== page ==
Concordance of Desired and Administered Postpartum Contraceptives among Emergency and Full Scope Medicaid Patients

Published:March 08, 2022DOI:



      To determine if concordance of contraceptive preference and uptake differ between postpartum recipients of emergency versus full scope Medicaid.

      Study Design

      We performed a historical cohort study of patients who delivered at a safety-net hospital in Denver, Colorado in 2016. In our public system, all patients had access to immediate postpartum tubal ligation and all forms of reversible contraception in outpatient clinics. We used data from electronic health records to compare contraceptive preferences and uptake between patients with full scope and emergency Medicaid at hospital discharge and by 12 weeks postpartum. We then compared contraceptive concordance (use of the same method as desired during delivery admission) between the groups at time of postpartum discharge and by 12 weeks postpartum.


      We examined 693 women; 349 (50.1%) had emergency Medicaid and 344 (49.9%) had full scope Medicaid. The mean age at delivery was 27.9 years, and most patients were Hispanic (74%). Women with emergency Medicaid were less likely to receive their desired method of postpartum contraception before hospital discharge (53.6% vs. 66.9%; p < .01). One-half of the patients with emergency Medicaid who did not receive their desired method of immediate postpartum contraception were unable to obtain it based on insurance ineligibility. By 12 weeks postpartum, the rates of concordance did not differ by insurance status: 52.4% of patients with emergency Medicaid and 55.2% of patients with full scope Medicaid received their desired method of contraception (p = .46).


      Emergency Medicaid recipients, largely recent and/or unauthorized immigrants, have high demand for highly effective postpartum contraceptives. Although emergency Medicaid recipients initially had lower rates of receipt of their desired contraceptive during the hospital stay compared with those with full scope Medicaid, they ultimately had similar concordance rates by 12 weeks postpartum. We suspect this finding was in part due to free access to all methods of contraception in our outpatient clinics during the postpartum course. Systemic barriers should be reduced to ensure better access to postpartum contraceptives for all patients, regardless of insurance coverage, to improve reproductive equity.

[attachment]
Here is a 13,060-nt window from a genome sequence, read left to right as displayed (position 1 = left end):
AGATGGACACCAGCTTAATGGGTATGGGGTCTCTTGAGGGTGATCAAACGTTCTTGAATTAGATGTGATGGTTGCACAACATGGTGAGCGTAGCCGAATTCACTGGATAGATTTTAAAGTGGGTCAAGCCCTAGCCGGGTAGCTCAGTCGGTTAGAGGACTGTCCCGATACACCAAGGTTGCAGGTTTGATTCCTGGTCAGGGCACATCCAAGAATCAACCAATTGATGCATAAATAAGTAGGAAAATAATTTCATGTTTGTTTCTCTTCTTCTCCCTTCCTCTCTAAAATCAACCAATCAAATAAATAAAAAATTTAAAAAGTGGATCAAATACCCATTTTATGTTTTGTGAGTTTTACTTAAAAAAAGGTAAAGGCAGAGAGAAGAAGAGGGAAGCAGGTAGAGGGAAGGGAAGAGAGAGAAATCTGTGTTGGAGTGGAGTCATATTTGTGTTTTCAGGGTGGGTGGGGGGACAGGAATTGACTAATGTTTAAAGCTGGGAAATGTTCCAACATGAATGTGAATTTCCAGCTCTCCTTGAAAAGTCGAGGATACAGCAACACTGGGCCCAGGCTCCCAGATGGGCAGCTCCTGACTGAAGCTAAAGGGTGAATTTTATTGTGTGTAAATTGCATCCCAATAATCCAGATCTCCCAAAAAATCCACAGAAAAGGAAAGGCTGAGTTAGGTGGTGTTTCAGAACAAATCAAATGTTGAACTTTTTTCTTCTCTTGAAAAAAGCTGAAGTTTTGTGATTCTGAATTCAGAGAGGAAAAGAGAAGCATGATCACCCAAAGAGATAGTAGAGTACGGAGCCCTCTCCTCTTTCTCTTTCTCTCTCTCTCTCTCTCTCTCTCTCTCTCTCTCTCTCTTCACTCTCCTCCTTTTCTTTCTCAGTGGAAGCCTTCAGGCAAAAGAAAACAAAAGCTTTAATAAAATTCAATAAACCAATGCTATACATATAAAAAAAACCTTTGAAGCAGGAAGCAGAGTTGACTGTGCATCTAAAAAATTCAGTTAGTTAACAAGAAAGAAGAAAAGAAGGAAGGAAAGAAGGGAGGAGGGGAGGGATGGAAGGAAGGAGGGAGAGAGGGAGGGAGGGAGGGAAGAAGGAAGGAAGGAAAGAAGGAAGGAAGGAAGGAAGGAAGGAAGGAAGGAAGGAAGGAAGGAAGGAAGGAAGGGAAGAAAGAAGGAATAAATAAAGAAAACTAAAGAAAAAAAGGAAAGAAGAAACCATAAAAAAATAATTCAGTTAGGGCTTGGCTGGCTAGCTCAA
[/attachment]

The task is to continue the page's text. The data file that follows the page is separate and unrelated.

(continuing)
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      Carrie H. Wilson, MD, MPH, is an attending physician in the Department of Obstetrics, Midwifery and Gynecology at Alameda Health System in Oakland, California. She recently completed residency in obstetrics and gynecology at the University of Colorado. Her research interests include family planning, health policy, and disparities in reproductive health care.


      Aaron Lazorwitz, MD, is board certified in obstetrics and gynecology and currently an Assistant Professor in the division of Family Planning in the department of OB/GYN at the University of Colorado. He completed a fellowship in family planning at the University of Colorado and also received a master's in clinical science during that time. In addition to providing complex family planning clinical services, Dr. Lazorwitz also spends a large portion of his time involved in research activities and is interested in better understanding how genetic differences influence hormonal contraception.


      Jennifer Hyer, MD, FACOG, is an Associate Professor of Clinical Practice in Obstetrics and Gynecology at the University of Colorado School of Medicine. Her clinical activities include full scope practice of obstetrics and gynecology at Denver Health Medical Center as an attending physician in the Department of Obstetrics and Gynecology. Her special interests include family planning, perinatal mood and anxiety disorders, and gender affirming surgery for transgender and gender non-conforming people.


      Maryam Guiahi, MD, MSc, is the Chief Medical Officer at Planned Parenthood California Central Coast, where she oversees clinical services including improved access to abortion services. Her research focuses on the implications of religious restrictions to care in Catholic health settings. She lives in Santa Barbara with her husband and son.